The Mahabharata of Krishna-Dwaipayana Vyasa, Volume 2 eBook

This eBook from the Gutenberg Project consists of approximately 1,984 pages of information about The Mahabharata of Krishna-Dwaipayana Vyasa, Volume 2.
encounter with him (in the guise of) a hunter, still existeth with me.  Indeed, O tiger among men, that weapon which the Lord of all creatures useth at the end of Yuga for destroying created things, existeth with me.  Ganga’s son knoweth not that weapon; nor Drona nor Gautama (Kripa); nor Drona’s son, O king!  How, therefore, can the Suta’s son know it.  It is not, however, proper to slay ordinary men in battle by means of celestial weapons.  We shall (on the other band) vanquish our foes in a fair fight.  Then, these tigers among men, O king, are thy allies!  All of them are well-versed in celestial weapons, and all of them are eager for battle.  All of them after their initiation in the Vedas, have undergone the final bath in sacrifices.  All of them are unvanquished.  They are competent, O son of Pandu, to slay in battle the army of even the celestials.  Thou hast for thy allies Sikhandin, and Yuyudhana and Dhristadyumna of Prishata’s race; and Bhimasena, and these twins, and Yudhamanyu, and Uttamaujas, and Virata and Drupada who are equal in battle unto Bhishma and Drona; and the mighty-armed Sankha, and Hidimva’s son of great might; and this latter’s son Anjanparvan endued with great strength and prowess; and Sini’s descendant of mighty arms and well-versed in battle, and the mighty Abhimanyu and the five sons of Draupadi!  Thou art thyself, again, competent to exterminate the three worlds!  O thou that art endued with effulgence equal unto that of Sakra himself, I know it, O Kaurava, for it is manifest, that that man upon whom thou mayest cast thy eyes in anger is sure to be annihilated!’”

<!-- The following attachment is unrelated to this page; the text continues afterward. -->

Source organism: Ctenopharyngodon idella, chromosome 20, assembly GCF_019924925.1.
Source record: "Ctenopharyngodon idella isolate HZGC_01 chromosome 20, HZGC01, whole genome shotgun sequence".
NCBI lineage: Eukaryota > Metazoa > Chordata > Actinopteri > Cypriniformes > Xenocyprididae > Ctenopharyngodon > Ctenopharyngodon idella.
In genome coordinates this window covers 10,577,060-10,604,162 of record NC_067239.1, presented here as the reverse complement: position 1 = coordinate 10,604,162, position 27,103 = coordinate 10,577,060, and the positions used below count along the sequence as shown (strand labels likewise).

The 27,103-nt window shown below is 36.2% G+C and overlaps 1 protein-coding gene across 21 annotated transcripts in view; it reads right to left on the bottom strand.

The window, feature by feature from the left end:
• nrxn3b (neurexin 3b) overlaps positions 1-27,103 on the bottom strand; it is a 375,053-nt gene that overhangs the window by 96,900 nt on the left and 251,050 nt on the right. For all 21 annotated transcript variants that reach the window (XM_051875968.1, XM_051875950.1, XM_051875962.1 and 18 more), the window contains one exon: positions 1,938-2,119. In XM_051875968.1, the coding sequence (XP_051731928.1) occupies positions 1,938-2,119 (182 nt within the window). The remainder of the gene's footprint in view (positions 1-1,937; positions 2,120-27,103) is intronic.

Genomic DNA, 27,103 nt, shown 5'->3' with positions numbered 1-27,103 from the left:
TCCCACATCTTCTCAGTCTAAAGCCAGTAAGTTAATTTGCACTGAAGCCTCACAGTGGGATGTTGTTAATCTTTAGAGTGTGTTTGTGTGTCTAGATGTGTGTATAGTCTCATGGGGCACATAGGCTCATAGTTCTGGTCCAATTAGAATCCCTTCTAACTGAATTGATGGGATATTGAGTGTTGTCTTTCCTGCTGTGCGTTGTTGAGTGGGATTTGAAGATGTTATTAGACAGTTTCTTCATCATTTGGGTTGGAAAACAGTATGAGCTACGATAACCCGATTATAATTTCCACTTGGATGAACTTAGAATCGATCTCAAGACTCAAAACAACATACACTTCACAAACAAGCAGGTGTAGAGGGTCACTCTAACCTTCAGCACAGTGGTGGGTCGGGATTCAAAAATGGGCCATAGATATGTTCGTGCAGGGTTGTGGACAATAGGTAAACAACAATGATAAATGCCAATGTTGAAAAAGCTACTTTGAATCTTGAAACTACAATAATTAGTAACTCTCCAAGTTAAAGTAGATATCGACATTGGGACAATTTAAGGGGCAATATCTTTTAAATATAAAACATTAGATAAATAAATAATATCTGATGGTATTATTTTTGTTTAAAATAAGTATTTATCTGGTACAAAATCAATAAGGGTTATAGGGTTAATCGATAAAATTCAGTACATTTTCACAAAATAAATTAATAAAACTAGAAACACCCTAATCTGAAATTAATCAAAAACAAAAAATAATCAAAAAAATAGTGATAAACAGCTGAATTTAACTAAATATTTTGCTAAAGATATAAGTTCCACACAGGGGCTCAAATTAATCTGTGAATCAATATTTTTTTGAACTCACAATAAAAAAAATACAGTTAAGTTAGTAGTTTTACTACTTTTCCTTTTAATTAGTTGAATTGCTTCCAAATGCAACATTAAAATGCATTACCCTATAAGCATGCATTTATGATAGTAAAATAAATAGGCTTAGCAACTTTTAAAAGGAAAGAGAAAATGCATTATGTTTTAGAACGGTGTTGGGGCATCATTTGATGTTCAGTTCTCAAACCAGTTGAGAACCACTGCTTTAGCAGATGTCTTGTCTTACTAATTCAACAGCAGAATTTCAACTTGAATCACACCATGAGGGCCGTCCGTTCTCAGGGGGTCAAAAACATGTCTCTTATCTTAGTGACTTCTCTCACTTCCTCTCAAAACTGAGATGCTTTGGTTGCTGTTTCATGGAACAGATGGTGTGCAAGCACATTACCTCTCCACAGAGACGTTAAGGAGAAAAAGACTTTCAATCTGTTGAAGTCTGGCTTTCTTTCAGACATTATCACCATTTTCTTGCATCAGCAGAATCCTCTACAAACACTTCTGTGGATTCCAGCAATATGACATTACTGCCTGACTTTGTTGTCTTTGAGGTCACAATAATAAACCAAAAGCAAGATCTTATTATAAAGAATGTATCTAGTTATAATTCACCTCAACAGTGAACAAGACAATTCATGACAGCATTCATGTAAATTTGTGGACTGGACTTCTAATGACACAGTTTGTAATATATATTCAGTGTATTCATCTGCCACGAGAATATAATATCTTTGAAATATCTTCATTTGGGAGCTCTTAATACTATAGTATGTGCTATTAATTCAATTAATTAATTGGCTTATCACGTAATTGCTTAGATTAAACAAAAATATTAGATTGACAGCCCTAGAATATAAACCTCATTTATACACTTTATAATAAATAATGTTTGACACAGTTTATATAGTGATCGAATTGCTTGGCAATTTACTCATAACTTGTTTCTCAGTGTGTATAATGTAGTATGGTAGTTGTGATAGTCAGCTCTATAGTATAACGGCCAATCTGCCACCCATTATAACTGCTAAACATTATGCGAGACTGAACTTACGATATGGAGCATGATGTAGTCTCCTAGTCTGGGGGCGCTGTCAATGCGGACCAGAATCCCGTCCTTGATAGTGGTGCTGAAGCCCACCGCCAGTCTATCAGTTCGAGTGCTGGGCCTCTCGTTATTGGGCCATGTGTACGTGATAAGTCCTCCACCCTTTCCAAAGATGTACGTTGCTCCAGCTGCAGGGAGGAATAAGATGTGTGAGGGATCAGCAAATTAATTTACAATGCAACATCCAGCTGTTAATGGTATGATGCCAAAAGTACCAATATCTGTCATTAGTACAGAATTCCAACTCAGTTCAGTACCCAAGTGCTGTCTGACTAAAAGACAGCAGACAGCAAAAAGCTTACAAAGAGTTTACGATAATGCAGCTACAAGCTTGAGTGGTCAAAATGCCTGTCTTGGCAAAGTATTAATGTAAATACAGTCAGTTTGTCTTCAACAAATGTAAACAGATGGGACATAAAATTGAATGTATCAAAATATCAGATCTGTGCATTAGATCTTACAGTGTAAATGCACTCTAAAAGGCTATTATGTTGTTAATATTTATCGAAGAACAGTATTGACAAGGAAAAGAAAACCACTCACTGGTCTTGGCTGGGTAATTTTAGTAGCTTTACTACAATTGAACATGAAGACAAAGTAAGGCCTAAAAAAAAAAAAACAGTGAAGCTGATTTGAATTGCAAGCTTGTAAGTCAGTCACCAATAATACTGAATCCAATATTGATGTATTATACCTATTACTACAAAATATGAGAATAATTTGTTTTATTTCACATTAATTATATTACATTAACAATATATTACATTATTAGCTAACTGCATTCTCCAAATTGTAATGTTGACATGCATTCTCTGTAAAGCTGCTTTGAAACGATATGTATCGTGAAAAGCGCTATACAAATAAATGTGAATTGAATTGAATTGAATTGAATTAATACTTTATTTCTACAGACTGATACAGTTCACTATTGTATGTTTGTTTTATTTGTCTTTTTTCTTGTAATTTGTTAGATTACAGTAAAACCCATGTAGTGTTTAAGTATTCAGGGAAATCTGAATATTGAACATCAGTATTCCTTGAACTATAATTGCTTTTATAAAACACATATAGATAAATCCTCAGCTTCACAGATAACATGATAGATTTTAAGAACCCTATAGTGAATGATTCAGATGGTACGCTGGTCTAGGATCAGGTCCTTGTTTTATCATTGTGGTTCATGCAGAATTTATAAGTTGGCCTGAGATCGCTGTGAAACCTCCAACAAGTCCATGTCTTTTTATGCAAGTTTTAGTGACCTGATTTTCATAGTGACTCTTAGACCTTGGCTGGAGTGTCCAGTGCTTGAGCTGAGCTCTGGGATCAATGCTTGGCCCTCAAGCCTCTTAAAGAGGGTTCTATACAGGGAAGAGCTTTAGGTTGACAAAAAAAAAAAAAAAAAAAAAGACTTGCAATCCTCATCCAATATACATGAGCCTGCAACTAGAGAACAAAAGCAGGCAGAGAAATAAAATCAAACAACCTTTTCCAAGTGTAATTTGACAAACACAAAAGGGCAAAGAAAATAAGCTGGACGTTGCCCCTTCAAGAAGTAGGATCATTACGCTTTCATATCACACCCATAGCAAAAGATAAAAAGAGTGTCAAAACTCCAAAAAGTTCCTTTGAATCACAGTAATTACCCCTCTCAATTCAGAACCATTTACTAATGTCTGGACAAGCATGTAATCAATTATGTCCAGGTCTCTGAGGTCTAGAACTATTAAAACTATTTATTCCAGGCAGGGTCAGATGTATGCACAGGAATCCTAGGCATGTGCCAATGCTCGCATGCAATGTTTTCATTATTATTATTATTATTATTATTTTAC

SECTION CXCVIII

“Vaisampayana said, ’Next morning, under a cloudless sky, all the kings, urged by Dhritarashtra’s son, Duryodhana,—­set out against the Pandavas.  And all of them had purified themselves by baths, were decked in garlands, and attired in white robes.  And having poured libations on fire, caused Brahmanas to utter benedictions on them, they took up their weapons and raised their (respective) standards.  And all of them were conversant with the Vedas, and endued with great bravery, and had practised excellent vows.  And all of them were grantors of (other people’s) wishes, and all were skilled in battle.  Endued with great strength, they set out, reposing confidence on one another, and with singleness of purpose desiring to win in battle the highest regions.  And first Vinda and Anuvinda, both of Avanti, and Kekayas, and the Vahlikas, all set out with Bharadwaja’s son at their head.  Then came Aswatthaman, and Santanu’s son (Bhishma), and Jayadratha of the country of the Sindhu, and the kings of the southern and the western countries and of the hilly regions, and Sakuni, the ruler of the Gandharas, and all the chiefs of the eastern and the northern regions, and the Sakas, the Kiratas, and Yavanas, the Sivis and the Vasatis with their Maharathas at the heads of their respective divisions.  All these great car-warriors

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The Mahabharata of Krishna-Dwaipayana Vyasa, Volume 2 from Project Gutenberg. Public domain.
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